I’m a bit confused by the government reference to “two iPod devices,” because Manafort’s new list identifies eight. The discrepancy may arise from iPods that were taken versus those that were simply imaged. [ed: My supposition was correct. Manafort was focused on the two iPods that were physically seized more than the 6 that were imaged, though I only see one–a more recent model 64G one–mentioned in the list of seized devices (PDF 5).]
In any case, Manafort cites the government in his EDVA motion, again focusing on a handful — whether a big or small handful — of iPods as proof that the search was improper. But he doesn’t cite the government motion directly.
In his opposition to Mr. Manafort’s motion to suppress evidence seized from his residence filed in the related matter pending in the U.S. District Court for the District of Columbia, the Special Counsel stated that he would not seek to introduce evidence from the iPods seized from the residence, see United States v. Manafort, Dkt. No. 17-cr-201 (D.D.C.) Doc. No. 284 at p. 18, further underscoring the unreasonableness of their seizure in the first place.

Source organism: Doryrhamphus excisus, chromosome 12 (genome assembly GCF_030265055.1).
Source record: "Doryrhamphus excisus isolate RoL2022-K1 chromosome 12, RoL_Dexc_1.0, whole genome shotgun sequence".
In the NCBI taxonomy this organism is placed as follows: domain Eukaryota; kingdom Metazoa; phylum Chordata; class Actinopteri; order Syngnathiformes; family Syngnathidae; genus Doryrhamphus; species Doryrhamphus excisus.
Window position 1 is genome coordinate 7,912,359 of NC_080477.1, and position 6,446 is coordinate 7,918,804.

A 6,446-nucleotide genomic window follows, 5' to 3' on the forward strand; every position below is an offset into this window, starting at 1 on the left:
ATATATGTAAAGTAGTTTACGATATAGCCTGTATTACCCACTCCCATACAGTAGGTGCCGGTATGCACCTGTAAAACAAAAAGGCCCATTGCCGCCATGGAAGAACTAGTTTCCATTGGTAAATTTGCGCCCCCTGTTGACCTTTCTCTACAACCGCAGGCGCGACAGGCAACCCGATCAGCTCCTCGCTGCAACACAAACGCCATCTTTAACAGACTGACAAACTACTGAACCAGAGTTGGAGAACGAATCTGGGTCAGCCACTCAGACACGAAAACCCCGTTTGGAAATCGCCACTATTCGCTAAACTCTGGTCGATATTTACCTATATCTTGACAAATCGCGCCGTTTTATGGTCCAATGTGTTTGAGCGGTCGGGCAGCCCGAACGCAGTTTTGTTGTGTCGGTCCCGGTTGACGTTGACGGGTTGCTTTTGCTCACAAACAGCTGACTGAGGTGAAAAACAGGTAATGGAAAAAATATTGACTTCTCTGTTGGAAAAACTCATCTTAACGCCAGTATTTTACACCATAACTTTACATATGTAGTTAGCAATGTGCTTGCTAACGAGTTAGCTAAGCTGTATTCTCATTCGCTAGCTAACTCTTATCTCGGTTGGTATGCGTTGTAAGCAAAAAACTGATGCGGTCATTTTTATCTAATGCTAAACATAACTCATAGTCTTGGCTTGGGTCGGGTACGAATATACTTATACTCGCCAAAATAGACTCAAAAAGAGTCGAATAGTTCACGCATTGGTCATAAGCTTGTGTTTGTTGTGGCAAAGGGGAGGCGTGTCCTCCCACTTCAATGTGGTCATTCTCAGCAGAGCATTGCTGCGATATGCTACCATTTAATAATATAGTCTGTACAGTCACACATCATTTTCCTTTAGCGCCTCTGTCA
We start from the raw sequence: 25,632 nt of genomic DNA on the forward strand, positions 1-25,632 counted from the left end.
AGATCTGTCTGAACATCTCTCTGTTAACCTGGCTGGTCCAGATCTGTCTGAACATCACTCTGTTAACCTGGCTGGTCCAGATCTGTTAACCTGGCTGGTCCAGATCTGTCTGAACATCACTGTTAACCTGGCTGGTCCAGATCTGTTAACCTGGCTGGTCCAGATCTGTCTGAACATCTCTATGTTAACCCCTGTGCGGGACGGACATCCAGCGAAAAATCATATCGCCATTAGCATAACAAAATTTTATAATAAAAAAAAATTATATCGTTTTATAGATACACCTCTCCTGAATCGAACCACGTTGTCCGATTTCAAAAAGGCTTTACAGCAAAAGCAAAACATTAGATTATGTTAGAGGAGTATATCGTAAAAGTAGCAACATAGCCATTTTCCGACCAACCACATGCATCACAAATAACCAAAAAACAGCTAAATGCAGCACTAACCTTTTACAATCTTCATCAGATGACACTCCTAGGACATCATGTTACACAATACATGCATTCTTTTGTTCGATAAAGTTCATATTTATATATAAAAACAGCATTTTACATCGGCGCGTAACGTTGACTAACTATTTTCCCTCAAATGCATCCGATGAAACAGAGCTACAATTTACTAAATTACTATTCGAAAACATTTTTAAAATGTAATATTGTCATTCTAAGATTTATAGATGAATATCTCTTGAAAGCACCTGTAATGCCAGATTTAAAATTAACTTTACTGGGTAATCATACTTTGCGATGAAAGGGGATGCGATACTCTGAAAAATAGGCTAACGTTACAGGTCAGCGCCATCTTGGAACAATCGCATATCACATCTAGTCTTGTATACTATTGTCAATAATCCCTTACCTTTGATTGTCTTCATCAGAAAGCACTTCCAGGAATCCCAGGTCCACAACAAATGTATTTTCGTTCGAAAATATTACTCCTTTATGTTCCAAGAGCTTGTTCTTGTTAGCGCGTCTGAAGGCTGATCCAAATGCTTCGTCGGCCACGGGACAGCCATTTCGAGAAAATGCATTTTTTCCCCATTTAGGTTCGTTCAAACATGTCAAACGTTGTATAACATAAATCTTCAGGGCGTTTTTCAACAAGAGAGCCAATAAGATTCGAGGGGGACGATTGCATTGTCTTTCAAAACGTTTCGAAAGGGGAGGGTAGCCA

Rather than stating that “the government will not be introducing any evidence obtained from those devices at the trial in this case,” Manafort instead claims that “the Special Counsel stated that he would not seek to introduce evidence from the iPods seized from the residence.”
Mueller’s team only said they wouldn’t be introducing evidence from the iPods “in this case,” not that they wouldn’t introduce evidence from them “in some future case.”